This systematic review and meta-analysis of hotspots policing finds a small but statistically significant effect of this policing strategy on crime. Further, they find that hotspots policing within a problem-oriented policing framework produces larger reductions than simply focusing traditional policing tactics. They also note that what limited research exists on the effect of hotspots policing on police–community relations suggests positive sentiments toward more focused policing efforts.

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                                                                                                                                      • Braga, Anthony A., David L. Weisburd, and Brandon Turchan. 2018. Focused deterrence strategies and crime control. Criminology & Public Policy 17.1: 1–46.

                                                                                                                                        DOI: 10.1111/1745-9133.12353Save Citation »Export Citation »E-mail Citation »

                                                                                                                                        This systematic review and meta-analysis of twenty-five quasi-experimental studies finds that focused deterrence strategies (also known as pulling levers) are associated with moderate and statistically significant reductions in crime, particular with regard to gang violence, open-air drug markets, and repeat offenders. The authors note that no experimental evaluation of focused deterrence exists and call for concerted effort to better understand the mechanisms underlying the seeming effectiveness of focused deterrence.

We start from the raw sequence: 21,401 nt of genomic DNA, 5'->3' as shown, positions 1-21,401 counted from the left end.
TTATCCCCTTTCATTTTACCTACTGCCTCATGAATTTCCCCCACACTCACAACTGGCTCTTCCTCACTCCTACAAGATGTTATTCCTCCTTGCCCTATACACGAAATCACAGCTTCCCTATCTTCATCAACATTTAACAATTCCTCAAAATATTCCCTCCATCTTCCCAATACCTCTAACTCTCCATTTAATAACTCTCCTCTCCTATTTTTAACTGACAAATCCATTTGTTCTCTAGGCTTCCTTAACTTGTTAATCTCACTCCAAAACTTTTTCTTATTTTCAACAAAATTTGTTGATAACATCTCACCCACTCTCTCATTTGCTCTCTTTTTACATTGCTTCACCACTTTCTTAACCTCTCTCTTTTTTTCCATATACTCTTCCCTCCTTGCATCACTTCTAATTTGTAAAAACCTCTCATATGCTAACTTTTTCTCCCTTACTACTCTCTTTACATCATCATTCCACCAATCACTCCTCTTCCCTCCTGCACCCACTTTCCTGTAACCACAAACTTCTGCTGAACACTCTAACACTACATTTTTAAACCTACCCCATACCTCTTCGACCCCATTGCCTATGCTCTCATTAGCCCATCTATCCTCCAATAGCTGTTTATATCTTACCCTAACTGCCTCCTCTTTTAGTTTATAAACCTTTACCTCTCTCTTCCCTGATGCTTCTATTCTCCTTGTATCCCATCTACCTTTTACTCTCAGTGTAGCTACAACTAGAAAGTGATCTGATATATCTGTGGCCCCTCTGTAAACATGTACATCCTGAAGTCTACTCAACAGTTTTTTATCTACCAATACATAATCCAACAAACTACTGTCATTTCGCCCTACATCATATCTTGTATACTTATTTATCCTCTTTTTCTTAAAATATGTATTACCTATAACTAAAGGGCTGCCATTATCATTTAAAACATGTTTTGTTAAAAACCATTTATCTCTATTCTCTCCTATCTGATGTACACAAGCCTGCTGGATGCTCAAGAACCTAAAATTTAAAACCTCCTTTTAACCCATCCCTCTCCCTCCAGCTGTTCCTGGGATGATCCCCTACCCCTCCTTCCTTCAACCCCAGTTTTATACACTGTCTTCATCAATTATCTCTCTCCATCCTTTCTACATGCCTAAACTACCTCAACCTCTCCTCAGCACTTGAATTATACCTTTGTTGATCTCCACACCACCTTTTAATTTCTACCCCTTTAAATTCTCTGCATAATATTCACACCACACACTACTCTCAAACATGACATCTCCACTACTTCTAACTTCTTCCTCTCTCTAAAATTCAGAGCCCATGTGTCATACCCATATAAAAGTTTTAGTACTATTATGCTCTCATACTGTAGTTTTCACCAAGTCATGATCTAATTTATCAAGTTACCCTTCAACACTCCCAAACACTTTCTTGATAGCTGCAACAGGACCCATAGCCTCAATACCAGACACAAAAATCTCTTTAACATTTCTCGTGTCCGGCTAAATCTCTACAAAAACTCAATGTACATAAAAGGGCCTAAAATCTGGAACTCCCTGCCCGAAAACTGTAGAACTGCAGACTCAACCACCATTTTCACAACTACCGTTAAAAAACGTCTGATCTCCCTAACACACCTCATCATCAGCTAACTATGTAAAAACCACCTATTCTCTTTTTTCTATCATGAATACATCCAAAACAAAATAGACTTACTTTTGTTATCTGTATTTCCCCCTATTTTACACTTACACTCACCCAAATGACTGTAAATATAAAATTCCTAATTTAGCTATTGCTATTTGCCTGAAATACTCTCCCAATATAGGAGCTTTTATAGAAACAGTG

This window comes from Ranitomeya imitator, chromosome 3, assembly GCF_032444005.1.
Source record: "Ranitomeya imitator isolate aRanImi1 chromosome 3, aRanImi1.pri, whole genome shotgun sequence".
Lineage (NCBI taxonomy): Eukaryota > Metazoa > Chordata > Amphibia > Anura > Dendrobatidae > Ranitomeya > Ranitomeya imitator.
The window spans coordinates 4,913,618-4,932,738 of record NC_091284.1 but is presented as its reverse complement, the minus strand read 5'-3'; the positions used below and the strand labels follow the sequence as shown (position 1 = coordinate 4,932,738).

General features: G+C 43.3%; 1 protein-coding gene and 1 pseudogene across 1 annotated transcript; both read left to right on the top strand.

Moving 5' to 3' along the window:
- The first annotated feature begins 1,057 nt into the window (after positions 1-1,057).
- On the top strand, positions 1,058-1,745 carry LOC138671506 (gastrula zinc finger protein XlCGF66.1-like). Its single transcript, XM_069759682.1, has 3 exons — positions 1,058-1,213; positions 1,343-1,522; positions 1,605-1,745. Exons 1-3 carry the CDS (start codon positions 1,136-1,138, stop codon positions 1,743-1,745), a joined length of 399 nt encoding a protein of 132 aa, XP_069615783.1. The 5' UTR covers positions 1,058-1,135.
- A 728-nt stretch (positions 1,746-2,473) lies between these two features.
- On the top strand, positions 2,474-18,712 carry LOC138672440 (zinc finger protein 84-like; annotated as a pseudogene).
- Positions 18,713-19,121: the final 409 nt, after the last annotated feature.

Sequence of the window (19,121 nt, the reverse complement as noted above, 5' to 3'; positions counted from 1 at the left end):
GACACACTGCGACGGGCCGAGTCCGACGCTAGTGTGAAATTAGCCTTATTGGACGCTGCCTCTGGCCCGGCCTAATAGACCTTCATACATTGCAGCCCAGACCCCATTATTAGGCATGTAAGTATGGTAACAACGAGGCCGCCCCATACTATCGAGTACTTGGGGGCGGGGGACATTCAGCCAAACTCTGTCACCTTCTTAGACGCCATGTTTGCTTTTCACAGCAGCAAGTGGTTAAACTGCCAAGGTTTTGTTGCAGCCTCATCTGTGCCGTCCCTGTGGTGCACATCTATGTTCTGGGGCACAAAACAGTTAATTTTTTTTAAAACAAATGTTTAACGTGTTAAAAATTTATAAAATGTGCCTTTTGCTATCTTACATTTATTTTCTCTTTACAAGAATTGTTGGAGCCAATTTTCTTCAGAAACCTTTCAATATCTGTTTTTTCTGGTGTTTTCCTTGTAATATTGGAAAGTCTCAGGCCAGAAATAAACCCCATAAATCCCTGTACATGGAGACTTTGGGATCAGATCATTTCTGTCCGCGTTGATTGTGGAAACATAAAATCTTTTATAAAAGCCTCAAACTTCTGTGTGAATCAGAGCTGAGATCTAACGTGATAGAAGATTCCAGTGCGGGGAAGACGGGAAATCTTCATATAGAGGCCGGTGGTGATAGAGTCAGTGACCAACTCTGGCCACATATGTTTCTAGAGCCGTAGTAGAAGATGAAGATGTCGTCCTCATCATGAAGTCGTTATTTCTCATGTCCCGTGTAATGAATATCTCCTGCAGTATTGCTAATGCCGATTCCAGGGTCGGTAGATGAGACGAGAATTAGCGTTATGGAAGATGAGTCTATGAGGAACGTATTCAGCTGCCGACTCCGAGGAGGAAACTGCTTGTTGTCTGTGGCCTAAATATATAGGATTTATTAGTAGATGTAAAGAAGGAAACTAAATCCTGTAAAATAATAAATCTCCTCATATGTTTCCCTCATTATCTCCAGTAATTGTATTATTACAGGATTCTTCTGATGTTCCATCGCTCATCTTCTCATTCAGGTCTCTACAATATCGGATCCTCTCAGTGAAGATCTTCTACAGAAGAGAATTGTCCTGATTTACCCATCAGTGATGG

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                                                                                                                                        • Braga, Anthony A., Brandon C. Welsh, and Cory Schnell. 2015. Can policing disorder reduce crime? A systematic review and meta-analysis. Journal of Research in Crime and Delinquency 52.4: 567–588.

                                                                                                                                          DOI: 10.1177/0022427815576576Save Citation »Export Citation »E-mail Citation »

                                                                                                                                          This article provides a systematic review and meta-analysis of thirty randomized control or quasi-experimental studies that analyze the effect of disorder policing (also known as broken windows policing). The authors find that disorder policing is related to significant but modest reductions in crime and that the strongest effects were found for disorder policing that was based on community or problem-oriented policing frameworks aimed at reducing disorder at specific places.